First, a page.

Some people still argue that economic uncertainty and Trump’s populism were main drivers of the 2016 result, but Trump has broken virtually every promise on that front and kept all the nativist ones and yet his support among his core has remained consistent. Hmm. My take is that Trump’s populism was mostly a sophisticated way to give the media a “legitimate” angle to cover what was, in fact, a hatemongering campaign in an unusually pure form, and one the media was desperate to have because both sides. (Trump’s an idiot but he does know how the media works, clearly.) This study confirms that yes, it was reactionary social attitudes all along that got him enough votes to win by a technicality. Not saying that nobody voted for Trump because they thought he’d be better on the economy–no doubt most of the people who did thought that–but the detail about how Clinton won white working class who feared for their finances kind of puts a pin in it. The detail about how these folks oppose college funding surprised me–both of my grandfathers were working-class high school-educated whites and revered going to college above all else–but it shows just how much mopiness and a lack of feeling special is what drove Trumpism. Of course, these people will pay most savagely for it.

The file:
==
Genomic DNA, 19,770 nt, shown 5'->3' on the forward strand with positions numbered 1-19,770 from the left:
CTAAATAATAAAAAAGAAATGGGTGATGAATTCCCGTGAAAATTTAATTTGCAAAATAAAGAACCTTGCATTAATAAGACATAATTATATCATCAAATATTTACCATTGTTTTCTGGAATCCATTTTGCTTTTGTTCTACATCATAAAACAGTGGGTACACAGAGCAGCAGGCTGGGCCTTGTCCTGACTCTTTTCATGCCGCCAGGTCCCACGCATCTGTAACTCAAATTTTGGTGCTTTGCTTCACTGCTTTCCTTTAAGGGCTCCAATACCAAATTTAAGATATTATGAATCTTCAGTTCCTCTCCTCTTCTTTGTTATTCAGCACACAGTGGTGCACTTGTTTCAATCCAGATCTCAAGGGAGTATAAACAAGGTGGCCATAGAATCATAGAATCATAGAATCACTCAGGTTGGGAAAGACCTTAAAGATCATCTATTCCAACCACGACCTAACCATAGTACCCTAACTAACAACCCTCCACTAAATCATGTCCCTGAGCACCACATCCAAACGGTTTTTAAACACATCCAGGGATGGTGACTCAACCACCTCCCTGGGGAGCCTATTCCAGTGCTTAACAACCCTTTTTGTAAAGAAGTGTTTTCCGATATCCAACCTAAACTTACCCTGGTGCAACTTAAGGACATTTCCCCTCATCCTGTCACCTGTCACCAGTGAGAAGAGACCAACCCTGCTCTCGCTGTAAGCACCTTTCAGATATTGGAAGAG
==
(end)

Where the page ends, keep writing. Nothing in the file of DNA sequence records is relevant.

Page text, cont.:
Incidentally, I saw several of the Times’s infamous sympathy for a Trump voter pieces pop up in their main feed over the past day. It occurs to me that in D.C. and New York there probably are a good portion of anti-Trump Republicans–you know, fans of Jeb! and all that, GOP pros who can’t stand the orange one–but outside of those pockets I don’t think there are very many at all. In my neck of the woods there are Trumpsters and Democrats and that’s just about it. Hiring Bret Stephens, then, was ultimately just the Times staying safely in the bubble. And those pieces smack of trying to get out of it in a not terribly convincing way.

Lev filed this under:  

Leave a Reply

Your email address will not be published. Required fields are marked *